- Written by Michael Jude Galvin
- Published on 27 February 2014
The Naim Supernait 2 Integrated Amplifier In Use
It will take a few months, but the day will come when the sound you hear from the Supernait 2 will grab your attention and not let go. It's easy to notice the Supernait 2 is a mile quieter than the previous XS-2, but that's really just the most obvious of the improvements. The trademark Naim energy is there, but the Supernait 2 grips each sound with much greater control and sounds even faster than the old XS-2.
If you really want your jaw to drop, you need to experience the way this amplifier assembles a soundstage. Play "m.A.A.d city" from Kendrick Lamar's 2012 good kid, m.A.A.d city. It is downright spooky hearing (to the point of creating the illusion of seeing) MC Eiht's vocal go from the left to the right speaker. The Supernait 2 is virtual reality like I have never heard before.
If you were throwing a party to celebrate the original Nait's defiance (and why wouldn't you), surely M.I.A. has earned an invite. On Mantagi (2013), after she mockingly asks "what world peace?" on "Karmageddon," you get the sense that whatever else she intends to do on this album; she will take apart, piece by piece, every hater and hypocrite she can find. By the time you get to "Boom Skit," the Supernait 2 is an accomplice in what can only be described as an assault: "Brown girl, brown girl, turn your shit down, you know America don't wanna hear your sound, boom boom jungle music, go back to India with your crazy shit . . .." Where the XS-2 made you snap your fingers and tap your foot, the Supernait 2 makes you dance.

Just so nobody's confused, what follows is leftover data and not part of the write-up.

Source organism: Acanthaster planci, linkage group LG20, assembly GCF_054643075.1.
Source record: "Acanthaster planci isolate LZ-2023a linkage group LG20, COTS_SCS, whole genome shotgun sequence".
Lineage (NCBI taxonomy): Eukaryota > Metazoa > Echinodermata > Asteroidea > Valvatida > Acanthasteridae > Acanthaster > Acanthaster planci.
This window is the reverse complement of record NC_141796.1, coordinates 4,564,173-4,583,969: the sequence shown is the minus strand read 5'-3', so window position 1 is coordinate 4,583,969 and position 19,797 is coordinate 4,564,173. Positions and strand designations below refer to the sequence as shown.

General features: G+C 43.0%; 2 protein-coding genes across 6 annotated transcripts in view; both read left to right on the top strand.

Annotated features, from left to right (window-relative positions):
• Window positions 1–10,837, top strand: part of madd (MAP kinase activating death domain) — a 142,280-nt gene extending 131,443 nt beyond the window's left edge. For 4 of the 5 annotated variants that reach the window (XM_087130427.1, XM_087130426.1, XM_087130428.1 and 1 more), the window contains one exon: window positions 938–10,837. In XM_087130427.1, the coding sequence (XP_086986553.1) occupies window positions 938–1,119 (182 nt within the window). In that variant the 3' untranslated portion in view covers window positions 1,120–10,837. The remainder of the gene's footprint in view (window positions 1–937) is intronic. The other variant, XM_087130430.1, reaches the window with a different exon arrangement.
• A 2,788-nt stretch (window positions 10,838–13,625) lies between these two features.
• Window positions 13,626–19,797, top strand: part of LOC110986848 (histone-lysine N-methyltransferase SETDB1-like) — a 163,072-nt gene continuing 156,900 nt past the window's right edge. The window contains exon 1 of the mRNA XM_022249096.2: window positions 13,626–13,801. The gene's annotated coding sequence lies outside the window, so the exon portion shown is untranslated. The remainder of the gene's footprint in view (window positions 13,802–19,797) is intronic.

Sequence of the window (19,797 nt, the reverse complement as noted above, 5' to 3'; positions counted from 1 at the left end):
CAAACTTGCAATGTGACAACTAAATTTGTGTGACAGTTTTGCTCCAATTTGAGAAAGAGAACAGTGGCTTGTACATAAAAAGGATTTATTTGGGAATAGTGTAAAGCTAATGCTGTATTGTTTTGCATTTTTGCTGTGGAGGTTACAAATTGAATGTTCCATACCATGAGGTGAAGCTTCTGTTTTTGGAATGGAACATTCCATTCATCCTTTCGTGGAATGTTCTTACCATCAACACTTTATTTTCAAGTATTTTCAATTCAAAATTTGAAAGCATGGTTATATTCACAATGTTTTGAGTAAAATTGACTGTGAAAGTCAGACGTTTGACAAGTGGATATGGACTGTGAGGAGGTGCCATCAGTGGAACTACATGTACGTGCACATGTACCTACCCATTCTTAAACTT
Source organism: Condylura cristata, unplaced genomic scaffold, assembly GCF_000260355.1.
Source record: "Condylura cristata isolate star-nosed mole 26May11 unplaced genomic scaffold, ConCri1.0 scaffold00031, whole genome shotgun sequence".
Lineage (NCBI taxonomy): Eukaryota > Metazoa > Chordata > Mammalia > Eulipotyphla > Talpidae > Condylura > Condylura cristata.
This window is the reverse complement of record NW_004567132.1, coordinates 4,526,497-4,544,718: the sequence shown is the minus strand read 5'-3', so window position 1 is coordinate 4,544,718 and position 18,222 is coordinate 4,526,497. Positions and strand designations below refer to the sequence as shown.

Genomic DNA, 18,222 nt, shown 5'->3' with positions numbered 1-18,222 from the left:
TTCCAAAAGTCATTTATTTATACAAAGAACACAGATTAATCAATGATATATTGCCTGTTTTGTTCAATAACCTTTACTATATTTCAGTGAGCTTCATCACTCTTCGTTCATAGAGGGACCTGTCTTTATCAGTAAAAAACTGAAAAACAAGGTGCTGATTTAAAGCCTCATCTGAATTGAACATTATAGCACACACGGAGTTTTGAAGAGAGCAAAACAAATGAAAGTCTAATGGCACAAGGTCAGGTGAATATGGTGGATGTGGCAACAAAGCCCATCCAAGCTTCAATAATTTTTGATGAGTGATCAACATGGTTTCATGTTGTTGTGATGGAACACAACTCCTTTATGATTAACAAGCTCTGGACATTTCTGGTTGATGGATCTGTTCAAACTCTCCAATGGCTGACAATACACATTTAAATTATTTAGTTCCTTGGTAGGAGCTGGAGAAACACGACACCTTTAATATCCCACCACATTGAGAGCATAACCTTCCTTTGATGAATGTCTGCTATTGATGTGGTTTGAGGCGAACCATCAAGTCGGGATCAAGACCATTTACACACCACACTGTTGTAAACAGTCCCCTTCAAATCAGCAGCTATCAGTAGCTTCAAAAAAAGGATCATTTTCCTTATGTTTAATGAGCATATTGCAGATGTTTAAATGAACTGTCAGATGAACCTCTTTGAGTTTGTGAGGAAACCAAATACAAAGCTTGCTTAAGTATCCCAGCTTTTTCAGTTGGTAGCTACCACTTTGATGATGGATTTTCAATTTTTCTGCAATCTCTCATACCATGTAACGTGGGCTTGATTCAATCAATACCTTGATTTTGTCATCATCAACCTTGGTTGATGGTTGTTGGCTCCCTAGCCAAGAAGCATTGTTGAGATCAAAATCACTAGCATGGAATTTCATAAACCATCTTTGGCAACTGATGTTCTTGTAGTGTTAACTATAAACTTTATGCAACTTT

It would be a mistake to think that all the new Supernait 2 can do is pound out electronic and hip hop. It seems only appropriate then to play "Please Don't Let Me Be Misunderstood" from Me'shell Ndegeocello's 2012 tribute to Nina Simone, Pour une âme souveraine to hear how refined and delicate the Supernait 2 can be. Thanks to Linn's 24 bits of Christmas promotion, I downloaded the flac file for free, converted it to Apple lossless through Audirvana and voilà. This song, a confessional really, features a very upfront, breathy vocal paired with a somber 1970s-sounding keyboard. This track really lets you hear the recording space and the Supernait 2 renders it so incredibly quiet, yet vast, that it takes the intimacy off the charts ("If I seem edgy, I want you to know, I never mean to take it out on you. Life has its problems, and I get more than my share, but that's one thing I never mean to do").
If you just want to sit down and listen to an entire album and be astonished at what the Supernait 2 can do with all sorts of well-recorded music, put on Random Access Memories, Daft Punk's perfect-sounding (not exaggerating) 2013 album. If the nine-minute "Giorgio by Moroder", doesn't convince you the Supernait 2 is one of the most dynamic, exciting amplifiers you have ever heard, check yourself for a pulse. Seriously. The textures with which the Supernait 2 can render the human voice is remarkable.